This hobby can breed greed and selfishness sometimes. I’m certainly among those who might go a little too far when it comes to earning points and miles, but I do try to think of others – whether it comes to redeeming my points and miles or doing my part to preserve deals so other people can benefit from them in the long run as well. However, some of the methods we utilize to earn points and miles are only advantageous to us: I know gift card sales aren’t particularly profitable for drug stores and while credit card companies do rake in a decent amount in processing fees, they still have to buy miles from the airlines and pay customer service reps to deal with us when our frequent high-spending habits set off security alerts. These are mere observations and I’m not selfless enough to give this hobby up because some corporate giant might not profit from it.
However, sometimes (mainly when it’s pointed out to me by others), I think about whether my time could be better spent doing something more productive or beneficial for the greater good. If you’re in the same boat as me, you can feel less guilty. Now there’s a way to manufacture spend while also contributing to a good cause – and it doesn’t involve giving up your miles. During a trip to a newly opened CVS store, I came across these specially branded PIN-enabled gift cards. They’re Vanilla MasterCard Priceless Causes gift cards, available in $20 – $500 increments.
These gift cards carry the same $4.95 fee as Vanilla Visa gift cards do and for each one that is sold, CVS will donate $1 to Stand up to Cancer. This fundraising effort will continue until December 16, 2016 and the maximum donation is capped at $25,000. Try as I might, I’m not going to be able to purchase 25,000 Vanilla MasterCard Priceless Causes gift cards, but I’m sure between all of the gift card churners out there, we’ll easily reach that number. So the next time you’re gift card shopping at your local CVS store, look out for the Vanilla MasterCard Priceless Causes gift cards. They can be unloaded in the same manner as Vanilla Visa gift cards and $1 of your purchase gets donated to a good cause.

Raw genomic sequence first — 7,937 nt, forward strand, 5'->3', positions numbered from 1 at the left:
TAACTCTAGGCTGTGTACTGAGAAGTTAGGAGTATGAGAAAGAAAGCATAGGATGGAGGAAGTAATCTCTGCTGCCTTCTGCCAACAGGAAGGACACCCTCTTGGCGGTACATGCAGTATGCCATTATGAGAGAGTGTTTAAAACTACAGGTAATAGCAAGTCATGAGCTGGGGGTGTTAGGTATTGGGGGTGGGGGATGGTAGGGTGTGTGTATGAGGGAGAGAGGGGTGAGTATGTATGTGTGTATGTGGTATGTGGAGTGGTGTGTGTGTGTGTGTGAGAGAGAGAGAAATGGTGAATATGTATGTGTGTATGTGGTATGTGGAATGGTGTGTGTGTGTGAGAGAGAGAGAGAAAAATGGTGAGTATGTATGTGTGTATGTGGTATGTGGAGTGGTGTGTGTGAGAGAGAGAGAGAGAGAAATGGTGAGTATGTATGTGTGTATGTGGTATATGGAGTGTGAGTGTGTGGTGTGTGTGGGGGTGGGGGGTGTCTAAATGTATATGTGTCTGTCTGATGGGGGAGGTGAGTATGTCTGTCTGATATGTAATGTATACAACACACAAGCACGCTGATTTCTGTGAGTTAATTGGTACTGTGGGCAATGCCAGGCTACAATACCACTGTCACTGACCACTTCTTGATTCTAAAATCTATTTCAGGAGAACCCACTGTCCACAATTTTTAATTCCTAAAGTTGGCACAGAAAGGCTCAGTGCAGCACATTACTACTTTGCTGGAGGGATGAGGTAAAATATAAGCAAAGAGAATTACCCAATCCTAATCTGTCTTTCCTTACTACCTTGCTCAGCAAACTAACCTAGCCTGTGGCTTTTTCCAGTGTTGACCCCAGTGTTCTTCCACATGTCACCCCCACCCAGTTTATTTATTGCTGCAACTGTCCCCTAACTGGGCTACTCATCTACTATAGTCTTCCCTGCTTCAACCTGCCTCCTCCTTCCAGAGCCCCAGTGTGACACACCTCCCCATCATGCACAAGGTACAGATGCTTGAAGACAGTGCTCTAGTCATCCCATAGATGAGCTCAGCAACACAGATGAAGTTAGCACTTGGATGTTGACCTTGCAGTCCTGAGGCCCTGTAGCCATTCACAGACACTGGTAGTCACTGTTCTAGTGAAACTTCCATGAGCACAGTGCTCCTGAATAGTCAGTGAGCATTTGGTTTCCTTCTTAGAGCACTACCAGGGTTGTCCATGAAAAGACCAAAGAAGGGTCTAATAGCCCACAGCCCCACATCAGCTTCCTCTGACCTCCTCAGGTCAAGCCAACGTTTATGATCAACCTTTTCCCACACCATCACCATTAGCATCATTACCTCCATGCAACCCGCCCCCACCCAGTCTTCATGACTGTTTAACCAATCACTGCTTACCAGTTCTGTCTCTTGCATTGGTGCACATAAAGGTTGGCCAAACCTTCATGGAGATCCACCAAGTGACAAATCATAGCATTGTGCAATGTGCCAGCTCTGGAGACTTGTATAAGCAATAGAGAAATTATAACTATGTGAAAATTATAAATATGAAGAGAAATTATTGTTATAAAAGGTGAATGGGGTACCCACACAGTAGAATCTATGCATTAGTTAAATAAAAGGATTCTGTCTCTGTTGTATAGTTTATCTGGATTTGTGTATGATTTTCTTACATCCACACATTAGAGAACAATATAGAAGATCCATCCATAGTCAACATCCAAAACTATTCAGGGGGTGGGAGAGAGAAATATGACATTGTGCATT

Up until this point, I had never purchased Vanilla gift cards issued by MasterCard before, so I initially only picked up two cards. This way, if I had trouble unloading them via Redbird, I could still get rid of them by paying household bills. Lately, cashiers have asked me what my payment form is and backed off when I said I was using debit (in my defense, the Vanilla Visa gift cards do have “debit” written on them). I’ve also heard reports from readers who’ve been told they can’t use a gift card or who’ve encountered problems related to the registers when loading Redbird with Vanilla Visas.
I was prepared for the possibility of that happening when I handed the Vanilla MasterCard Priceless Causes gift cards to my brother, who is helping me unload them. Thankfully, that wasn’t the case and he had no problems using both cards (along with three Vanilla Visa debit cards) to reload Redbird. So now that we’re clear (for the time being) to use Vanilla MasterCard gift cards for Redbird loads, I’m going to keep buying them and feel good knowing my quest to earn millions of frequent flyer miles isn’t entirely self-indulgent.
Have Vanilla MasterCard Priceless Causes gift cards popped up at your local drug store? Are you going to start incorporating them into your manufactured spending strategy?
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